The Gondwana Rainforests of Australia include the most extensive areas of subtropical rainforest in the world, extending past Newcastle to the south-east of Queensland. The Gondwana Rainforests of Australia are World Heritage-listed, thriving with plants and wildlife, and an outstanding example of the major stages of Earth's evolution.
Gondwana Rainforests of Australia
The Gondwana Rainforests of Australia, World Heritage Area, contains the most extensive areas of subtropical rainforest in the world, large areas of warm temperate rainforest, and the majority of the world's Antarctic beech cool temperature rainforest. These extraordinary areas still contain ancient and primitive plants and animals from which life on Earth evolved. Get to know Gondwana Rainforests along a walking track, on a driving route, or by staying in NSW National Parks accommodation, within easy reach.
Discover ancient landscapes on a walking adventure in our World Heritage Gondwana Rainforests of Australia national parks.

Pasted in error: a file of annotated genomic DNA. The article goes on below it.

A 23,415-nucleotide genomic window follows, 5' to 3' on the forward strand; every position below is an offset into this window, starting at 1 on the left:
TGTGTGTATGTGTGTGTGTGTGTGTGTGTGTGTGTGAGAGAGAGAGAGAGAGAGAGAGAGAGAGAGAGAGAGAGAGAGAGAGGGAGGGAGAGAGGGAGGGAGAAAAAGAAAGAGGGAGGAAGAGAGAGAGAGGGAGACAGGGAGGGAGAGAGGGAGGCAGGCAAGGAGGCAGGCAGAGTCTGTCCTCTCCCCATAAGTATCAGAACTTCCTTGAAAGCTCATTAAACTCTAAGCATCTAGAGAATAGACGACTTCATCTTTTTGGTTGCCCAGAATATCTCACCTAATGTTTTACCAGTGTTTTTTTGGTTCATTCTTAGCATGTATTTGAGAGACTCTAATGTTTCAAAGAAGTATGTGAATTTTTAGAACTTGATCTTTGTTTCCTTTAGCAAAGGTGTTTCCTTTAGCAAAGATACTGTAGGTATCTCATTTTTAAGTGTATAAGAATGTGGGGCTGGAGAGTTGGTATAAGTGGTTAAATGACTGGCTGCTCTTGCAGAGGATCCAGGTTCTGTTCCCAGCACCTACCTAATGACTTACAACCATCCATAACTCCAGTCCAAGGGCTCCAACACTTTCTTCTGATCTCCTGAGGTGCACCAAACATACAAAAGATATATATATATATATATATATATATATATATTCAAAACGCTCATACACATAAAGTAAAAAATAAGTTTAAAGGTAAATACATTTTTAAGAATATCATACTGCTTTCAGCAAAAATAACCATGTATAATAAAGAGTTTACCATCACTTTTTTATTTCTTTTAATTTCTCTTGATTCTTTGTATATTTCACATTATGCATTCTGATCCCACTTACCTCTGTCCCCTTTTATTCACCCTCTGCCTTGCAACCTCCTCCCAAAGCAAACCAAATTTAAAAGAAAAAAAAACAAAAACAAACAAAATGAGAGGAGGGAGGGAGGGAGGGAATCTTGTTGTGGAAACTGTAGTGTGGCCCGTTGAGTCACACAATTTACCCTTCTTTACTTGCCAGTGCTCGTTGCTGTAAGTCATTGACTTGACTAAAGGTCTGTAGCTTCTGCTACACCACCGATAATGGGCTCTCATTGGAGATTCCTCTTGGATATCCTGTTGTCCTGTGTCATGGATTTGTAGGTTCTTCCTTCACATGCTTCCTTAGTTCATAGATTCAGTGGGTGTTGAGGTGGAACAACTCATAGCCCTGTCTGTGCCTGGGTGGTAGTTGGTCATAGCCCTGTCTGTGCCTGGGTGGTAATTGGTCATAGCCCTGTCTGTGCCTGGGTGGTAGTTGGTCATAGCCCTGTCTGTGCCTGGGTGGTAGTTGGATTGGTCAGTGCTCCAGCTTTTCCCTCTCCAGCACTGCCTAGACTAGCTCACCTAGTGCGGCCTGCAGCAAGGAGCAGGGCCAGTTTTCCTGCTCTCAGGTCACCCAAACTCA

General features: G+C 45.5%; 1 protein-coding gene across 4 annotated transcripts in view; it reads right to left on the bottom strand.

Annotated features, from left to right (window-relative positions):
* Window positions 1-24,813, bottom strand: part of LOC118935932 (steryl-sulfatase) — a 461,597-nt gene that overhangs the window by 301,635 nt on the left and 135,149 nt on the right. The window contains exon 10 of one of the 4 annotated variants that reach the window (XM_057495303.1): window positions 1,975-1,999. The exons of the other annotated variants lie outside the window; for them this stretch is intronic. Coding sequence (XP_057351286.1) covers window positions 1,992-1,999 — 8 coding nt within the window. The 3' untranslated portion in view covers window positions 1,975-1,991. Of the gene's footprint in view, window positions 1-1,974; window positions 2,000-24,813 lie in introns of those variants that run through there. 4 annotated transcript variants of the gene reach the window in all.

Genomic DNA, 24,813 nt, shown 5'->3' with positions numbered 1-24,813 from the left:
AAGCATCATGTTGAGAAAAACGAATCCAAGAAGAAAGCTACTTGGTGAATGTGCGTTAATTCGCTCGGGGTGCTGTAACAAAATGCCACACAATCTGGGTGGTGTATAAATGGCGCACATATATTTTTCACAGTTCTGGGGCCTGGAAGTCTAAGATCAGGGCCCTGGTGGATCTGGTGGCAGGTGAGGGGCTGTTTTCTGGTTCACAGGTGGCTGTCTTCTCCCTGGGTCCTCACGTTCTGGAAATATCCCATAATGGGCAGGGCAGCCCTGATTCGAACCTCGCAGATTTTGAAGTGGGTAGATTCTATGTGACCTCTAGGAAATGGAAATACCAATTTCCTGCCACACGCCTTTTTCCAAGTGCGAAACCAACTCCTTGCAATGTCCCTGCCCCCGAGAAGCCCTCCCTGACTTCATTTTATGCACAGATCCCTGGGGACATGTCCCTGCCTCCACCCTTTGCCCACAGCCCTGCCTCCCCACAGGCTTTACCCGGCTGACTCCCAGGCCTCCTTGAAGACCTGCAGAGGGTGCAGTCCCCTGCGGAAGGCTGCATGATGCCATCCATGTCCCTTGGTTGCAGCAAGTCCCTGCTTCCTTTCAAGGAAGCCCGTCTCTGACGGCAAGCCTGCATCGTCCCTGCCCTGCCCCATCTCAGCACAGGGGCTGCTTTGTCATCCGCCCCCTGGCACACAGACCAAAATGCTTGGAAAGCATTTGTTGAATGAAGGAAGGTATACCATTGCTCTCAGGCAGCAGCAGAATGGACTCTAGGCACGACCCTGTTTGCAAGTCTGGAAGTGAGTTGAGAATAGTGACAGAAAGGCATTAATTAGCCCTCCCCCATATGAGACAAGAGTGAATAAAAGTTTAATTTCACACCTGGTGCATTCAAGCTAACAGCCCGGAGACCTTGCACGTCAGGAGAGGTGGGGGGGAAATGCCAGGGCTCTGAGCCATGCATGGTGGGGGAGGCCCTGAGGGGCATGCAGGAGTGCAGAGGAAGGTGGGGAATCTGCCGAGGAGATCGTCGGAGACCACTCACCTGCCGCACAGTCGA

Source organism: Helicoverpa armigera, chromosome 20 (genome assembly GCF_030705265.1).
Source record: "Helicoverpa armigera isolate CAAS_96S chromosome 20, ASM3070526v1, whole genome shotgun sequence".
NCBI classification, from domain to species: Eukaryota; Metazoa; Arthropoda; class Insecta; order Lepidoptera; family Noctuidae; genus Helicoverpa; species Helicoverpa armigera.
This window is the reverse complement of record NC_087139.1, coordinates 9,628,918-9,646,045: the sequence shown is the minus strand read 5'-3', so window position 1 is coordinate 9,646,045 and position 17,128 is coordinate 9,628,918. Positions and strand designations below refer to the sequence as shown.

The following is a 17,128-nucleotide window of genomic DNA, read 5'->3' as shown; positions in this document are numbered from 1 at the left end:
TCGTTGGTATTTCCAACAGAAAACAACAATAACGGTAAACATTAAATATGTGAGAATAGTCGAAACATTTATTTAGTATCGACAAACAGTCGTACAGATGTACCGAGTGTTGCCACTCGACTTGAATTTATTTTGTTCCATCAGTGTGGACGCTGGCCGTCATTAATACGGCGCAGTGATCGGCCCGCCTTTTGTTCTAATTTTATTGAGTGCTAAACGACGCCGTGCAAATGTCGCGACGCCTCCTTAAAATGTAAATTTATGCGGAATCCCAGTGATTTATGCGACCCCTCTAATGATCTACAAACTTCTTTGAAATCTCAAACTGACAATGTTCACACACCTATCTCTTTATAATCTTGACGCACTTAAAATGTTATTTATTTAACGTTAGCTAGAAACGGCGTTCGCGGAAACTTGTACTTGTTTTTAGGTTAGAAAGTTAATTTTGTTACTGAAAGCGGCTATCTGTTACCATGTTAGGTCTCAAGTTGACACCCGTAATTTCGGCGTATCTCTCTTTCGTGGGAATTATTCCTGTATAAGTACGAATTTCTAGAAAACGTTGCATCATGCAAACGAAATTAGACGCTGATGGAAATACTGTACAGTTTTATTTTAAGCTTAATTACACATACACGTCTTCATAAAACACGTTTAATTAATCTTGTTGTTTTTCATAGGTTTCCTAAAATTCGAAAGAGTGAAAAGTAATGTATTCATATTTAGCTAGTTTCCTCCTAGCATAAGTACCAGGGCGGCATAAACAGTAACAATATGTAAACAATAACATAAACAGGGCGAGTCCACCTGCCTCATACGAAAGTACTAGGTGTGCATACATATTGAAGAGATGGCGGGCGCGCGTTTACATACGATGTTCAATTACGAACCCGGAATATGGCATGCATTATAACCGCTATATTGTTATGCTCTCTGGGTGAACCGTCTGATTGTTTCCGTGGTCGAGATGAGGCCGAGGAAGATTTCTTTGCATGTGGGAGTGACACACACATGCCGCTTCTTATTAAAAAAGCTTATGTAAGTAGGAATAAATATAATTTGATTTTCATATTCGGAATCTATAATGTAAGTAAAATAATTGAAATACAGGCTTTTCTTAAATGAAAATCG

Book your next NSW national park getaway to the amazing Gondwana Rainforests of Australia. Stay in cosy cabins, family-friendly houses, or an historic homestead.
Enjoy a camping getaway surrounded by the amazing Gondwana Rainforests of Australia in these NSW national parks.
The 185km Waterfall Way scenic drive links Coffs harbour and Armidale, passing rainforest, river valleys and waterfalls, including New England and Dorrigo national parks.
See Gondwana rainforest, go camping, birdwatching and enjoy amazing scenery on a scenic drive through Hastings Forest Way touring route near Port Macquarie and Wauchope.
From Casino, Cambridge Plateau scenic drive is a comfortable drive along the ridge through scenic rainforest, offering fantastic views.
Take the challenge of the Barrington trail, a 4WD trail in Barrington Tops National Park. Open between October and May every year, plan your 4WD camping holiday now.
The Gondwana Rainforests of Australia is a series of national parks and reserves in north-east NSW and south-east Queensland. In 1994 they were recognised with UNESCO World Heritage listing for their unique landforms, spectacular diversity of species and for what they tells us about the development of life on Earth.